Summer is full of activities for most New York families. Holidays like Memorial Day and Independence Day, family vacations, summer camp for children, and other events fill the schedule in place of the ordinary school and work routine of the rest of the year.
When you’re creating a child custody agreement, figuring out how to split these summer holidays and other events can seem overwhelming. What’s fair? What’s possible? What offers the best opportunities for your children?
Here are several common ways that parents share holiday time. Your Long Island child custody attorney at the Law Offices of Paul A. Boronow, PC can provide guidance or suggest additional options that may be better for your specific needs:
- Alternate holidays. Parents are assigned certain holidays in even-numbered years, then “swap” in odd-numbered years. For instance, the children might spend Independence Day 2015 with one parent, and then spend Independence Day 2016 with the other parent. This way, neither parent “misses” any holiday more than one year in a row.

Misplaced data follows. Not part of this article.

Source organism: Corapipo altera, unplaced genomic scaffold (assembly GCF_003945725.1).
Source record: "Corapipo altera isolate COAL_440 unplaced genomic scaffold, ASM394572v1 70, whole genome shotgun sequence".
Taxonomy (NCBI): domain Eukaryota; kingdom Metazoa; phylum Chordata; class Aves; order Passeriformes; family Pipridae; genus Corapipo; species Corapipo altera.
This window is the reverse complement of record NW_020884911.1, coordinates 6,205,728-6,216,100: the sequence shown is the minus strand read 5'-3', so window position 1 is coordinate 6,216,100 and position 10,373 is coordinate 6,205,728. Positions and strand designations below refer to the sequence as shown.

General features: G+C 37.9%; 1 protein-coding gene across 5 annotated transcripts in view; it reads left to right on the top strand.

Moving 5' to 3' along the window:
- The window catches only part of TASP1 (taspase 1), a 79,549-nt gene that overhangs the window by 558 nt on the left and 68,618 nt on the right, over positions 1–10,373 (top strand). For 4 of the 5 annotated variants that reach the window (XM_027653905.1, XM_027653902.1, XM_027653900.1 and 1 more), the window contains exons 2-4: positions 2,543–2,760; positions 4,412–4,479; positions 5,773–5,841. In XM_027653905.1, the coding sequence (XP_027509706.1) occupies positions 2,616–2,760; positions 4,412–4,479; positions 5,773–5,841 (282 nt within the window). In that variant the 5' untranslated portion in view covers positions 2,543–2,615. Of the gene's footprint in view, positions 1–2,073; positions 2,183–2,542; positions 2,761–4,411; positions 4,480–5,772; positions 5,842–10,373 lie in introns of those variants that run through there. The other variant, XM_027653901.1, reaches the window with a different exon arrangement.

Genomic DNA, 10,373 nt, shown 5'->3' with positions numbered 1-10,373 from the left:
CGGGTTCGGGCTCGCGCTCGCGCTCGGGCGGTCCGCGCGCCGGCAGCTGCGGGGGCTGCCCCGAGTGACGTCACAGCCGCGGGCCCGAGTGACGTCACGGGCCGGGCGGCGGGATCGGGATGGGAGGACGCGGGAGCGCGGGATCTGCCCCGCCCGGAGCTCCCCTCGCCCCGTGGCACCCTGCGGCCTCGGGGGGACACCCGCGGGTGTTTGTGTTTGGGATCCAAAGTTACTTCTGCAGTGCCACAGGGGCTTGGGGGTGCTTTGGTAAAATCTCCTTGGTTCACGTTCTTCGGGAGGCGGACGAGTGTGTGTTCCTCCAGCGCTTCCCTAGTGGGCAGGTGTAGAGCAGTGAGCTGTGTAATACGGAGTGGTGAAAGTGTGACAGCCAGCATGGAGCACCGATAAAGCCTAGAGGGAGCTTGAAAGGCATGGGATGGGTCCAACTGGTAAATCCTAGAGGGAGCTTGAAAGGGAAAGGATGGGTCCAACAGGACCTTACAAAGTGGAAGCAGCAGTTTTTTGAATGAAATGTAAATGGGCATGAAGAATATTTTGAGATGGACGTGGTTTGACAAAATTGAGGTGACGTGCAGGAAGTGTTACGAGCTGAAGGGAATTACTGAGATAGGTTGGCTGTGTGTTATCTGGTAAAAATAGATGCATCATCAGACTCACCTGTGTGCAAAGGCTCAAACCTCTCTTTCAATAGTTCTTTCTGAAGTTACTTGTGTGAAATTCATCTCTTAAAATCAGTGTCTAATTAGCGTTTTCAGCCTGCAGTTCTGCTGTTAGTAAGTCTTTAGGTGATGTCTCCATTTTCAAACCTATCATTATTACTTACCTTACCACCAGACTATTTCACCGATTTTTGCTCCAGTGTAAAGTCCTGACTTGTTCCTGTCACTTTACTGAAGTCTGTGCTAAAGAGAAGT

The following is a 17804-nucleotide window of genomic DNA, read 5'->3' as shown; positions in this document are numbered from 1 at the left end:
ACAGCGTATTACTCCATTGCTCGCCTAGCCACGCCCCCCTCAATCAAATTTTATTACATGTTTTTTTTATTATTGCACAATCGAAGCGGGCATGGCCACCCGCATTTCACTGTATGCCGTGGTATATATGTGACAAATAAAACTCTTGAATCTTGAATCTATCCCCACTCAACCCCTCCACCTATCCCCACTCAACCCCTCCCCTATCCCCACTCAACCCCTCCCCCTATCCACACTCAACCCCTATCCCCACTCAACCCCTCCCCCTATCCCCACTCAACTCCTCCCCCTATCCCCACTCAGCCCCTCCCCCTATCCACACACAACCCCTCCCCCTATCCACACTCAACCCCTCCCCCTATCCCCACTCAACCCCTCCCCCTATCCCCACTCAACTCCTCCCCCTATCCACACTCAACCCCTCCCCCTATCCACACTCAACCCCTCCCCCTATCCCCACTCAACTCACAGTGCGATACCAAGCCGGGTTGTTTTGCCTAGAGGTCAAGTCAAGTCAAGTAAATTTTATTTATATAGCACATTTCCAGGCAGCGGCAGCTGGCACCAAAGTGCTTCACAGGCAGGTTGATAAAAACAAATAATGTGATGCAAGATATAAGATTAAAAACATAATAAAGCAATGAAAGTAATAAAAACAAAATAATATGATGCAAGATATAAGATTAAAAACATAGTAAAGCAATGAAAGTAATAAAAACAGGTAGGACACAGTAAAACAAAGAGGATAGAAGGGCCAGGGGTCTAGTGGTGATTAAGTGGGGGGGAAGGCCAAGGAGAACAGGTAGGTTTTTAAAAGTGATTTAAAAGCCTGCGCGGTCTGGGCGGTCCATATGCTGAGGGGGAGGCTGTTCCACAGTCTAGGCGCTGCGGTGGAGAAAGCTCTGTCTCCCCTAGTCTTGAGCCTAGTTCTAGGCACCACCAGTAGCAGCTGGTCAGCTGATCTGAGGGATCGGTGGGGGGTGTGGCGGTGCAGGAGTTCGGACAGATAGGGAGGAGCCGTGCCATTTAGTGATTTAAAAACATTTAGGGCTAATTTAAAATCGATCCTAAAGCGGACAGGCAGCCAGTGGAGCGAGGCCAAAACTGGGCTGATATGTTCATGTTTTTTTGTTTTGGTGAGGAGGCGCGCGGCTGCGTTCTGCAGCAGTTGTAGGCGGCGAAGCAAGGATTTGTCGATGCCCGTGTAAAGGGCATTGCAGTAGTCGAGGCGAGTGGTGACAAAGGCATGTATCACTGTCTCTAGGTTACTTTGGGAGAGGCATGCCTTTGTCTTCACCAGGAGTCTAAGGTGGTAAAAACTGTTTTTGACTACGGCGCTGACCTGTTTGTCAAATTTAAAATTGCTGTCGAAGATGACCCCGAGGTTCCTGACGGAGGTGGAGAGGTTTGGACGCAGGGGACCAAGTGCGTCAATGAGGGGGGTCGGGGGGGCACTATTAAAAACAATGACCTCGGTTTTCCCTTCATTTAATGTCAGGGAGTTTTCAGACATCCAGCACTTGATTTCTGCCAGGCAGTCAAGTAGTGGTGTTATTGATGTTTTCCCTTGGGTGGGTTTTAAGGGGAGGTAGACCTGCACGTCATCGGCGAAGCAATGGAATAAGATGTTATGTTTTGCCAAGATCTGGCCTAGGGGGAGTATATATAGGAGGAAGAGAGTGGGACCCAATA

- Split holidays. If parents live close together, children can spend the morning with one parent and the afternoon with the other. This arrangement can work well if both families have holiday parties the children don’t want to miss, but it requires careful planning.
- Double up on holidays. Children might spend the actual holiday date with one parent, and then celebrate the holiday on a different date with the other parent. For instance, the children may get a long weekend in late August with one parent, then a long weekend over Labor Day in September with the other parent.
To discuss the best child custody arrangement for you and your children, contact the Law Offices of Paul A. Boronow, PC for a free consultation. Help is just a phone call away. Call (516) 227-5353.